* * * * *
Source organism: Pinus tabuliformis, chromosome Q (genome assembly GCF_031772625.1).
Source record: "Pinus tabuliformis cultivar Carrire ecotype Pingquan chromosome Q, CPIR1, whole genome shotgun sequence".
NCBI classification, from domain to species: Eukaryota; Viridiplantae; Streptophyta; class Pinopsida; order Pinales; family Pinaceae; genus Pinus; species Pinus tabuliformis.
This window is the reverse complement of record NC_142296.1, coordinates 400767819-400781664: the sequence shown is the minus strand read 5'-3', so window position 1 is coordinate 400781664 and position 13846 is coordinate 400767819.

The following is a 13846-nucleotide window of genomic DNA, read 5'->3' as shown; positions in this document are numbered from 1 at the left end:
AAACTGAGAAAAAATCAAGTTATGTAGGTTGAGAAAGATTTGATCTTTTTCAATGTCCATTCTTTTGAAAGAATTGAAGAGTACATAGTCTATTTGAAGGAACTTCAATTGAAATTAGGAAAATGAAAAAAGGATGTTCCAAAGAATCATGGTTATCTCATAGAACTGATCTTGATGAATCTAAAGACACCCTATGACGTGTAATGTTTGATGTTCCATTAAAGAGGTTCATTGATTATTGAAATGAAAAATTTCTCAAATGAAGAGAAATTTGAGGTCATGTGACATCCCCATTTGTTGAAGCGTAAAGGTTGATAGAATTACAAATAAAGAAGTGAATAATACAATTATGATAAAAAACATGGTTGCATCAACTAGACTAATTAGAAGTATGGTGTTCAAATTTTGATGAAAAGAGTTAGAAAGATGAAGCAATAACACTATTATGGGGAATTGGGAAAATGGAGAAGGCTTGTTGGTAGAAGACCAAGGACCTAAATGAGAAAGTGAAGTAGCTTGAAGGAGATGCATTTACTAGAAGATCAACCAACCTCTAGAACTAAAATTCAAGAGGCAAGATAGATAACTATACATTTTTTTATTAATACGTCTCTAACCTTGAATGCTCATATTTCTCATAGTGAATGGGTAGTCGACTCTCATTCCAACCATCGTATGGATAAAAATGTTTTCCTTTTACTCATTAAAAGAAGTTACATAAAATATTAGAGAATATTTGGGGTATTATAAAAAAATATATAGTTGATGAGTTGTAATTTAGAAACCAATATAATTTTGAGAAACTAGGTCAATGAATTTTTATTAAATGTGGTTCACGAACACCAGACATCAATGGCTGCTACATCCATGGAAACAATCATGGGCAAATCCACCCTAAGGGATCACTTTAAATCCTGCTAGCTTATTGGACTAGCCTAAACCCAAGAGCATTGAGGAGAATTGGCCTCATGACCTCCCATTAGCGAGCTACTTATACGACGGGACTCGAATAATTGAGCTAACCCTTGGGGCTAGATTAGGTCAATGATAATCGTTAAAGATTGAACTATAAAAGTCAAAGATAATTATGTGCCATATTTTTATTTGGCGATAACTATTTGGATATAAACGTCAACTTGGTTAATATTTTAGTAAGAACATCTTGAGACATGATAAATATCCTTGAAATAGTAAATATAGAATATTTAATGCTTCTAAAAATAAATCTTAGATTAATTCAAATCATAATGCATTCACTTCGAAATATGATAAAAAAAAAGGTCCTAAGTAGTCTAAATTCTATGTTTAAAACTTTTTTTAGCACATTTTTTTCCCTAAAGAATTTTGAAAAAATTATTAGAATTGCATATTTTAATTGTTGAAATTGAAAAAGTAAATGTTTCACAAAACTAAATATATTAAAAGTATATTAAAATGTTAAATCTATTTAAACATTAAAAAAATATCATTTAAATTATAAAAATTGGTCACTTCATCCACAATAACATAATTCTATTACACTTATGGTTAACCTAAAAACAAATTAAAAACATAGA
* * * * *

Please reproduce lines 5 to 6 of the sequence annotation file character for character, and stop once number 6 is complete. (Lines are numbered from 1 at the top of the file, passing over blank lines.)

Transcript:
The following is a 13846-nucleotide window of genomic DNA, read 5'->3' as shown; positions in this document are numbered from 1 at the left end:
AAACTGAGAAAAAATCAAGTTATGTAGGTTGAGAAAGATTTGATCTTTTTCAATGTCCATTCTTTTGAAAGAATTGAAGAGTACATAGTCTATTTGAAGGAACTTCAATTGAAATTAGGAAAATGAAAAAAGGATGTTCCAAAGAATCATGGTTATCTCATAGAACTGATCTTGATGAATCTAAAGACACCCTATGACGTGTAATGTTTGATGTTCCATTAAAGAGGTTCATTGATTATTGAAATGAAAAATTTCTCAAATGAAGAGAAATTTGAGGTCATGTGACATCCCCATTTGTTGAAGCGTAAAGGTTGATAGAATTACAAATAAAGAAGTGAATAATACAATTATGATAAAAAACATGGTTGCATCAACTAGACTAATTAGAAGTATGGTGTTCAAATTTTGATGAAAAGAGTTAGAAAGATGAAGCAATAACACTATTATGGGGAATTGGGAAAATGGAGAAGGCTTGTTGGTAGAAGACCAAGGACCTAAATGAGAAAGTGAAGTAGCTTGAAGGAGATGCATTTACTAGAAGATCAACCAACCTCTAGAACTAAAATTCAAGAGGCAAGATAGATAACTATACATTTTTTTATTAATACGTCTCTAACCTTGAATGCTCATATTTCTCATAGTGAATGGGTAGTCGACTCTCATTCCAACCATCGTATGGATAAAAATGTTTTCCTTTTACTCATTAAAAGAAGTTACATAAAATATTAGAGAATATTTGGGGTATTATAAAAAAATATATAGTTGATGAGTTGTAATTTAGAAACCAATATAATTTTGAGAAACTAGGTCAATGAATTTTTATTAAATGTGGTTCACGAACACCAGACATCAATGGCTGCTACATCCATGGAAACAATCATGGGCAAATCCACCCTAAGGGATCACTTTAAATCCTGCTAGCTTATTGGACTAGCCTAAACCCAAGAGCATTGAGGAGAATTGGCCTCATGACCTCCCATTAGCGAGCTACTTATACGACGGGACTCGAATAATTGAGCTAACCCTTGGGGCTAGATTAGGTCAATGATAATCGTTAAAGATTGAACTATAAAAGTCAAAGATAATTATGTGCCATATTTTTATTTGGCGATAACTATTTGGATATAAACGTCAACTTGGTTAATATTTTAGTAAGAACATCTTGAGACATGATAAATATCCTTGAAATAGTAAATATAGAATATTTAATGCTTCTAAAAATAAATCTTAGATTAATTCAAATCATAATGCATTCACTTCGAAATATGATAAAAAAAAAGGTCCTAAGTAGTCTAAATTCTATGTTTAAAACTTTTTTTAGCACATTTTTTTCCCTAAAGAATTTTGAAAAAATTATTAGAATTGCATATTTTAATTGTTGAAATTGAAAAAGTAAATGTTTCACAAAACTAAATATATTAAAAGTATATTAAAATGTTAAATCTATTTAAACATTAAAAAAATATCATTTAAATTATAAAAATTGGTCACTTCATCCACAATAACATAATTCTATTACACTTATGGTTAACCTAAAAACAAATTAAAAACATAGA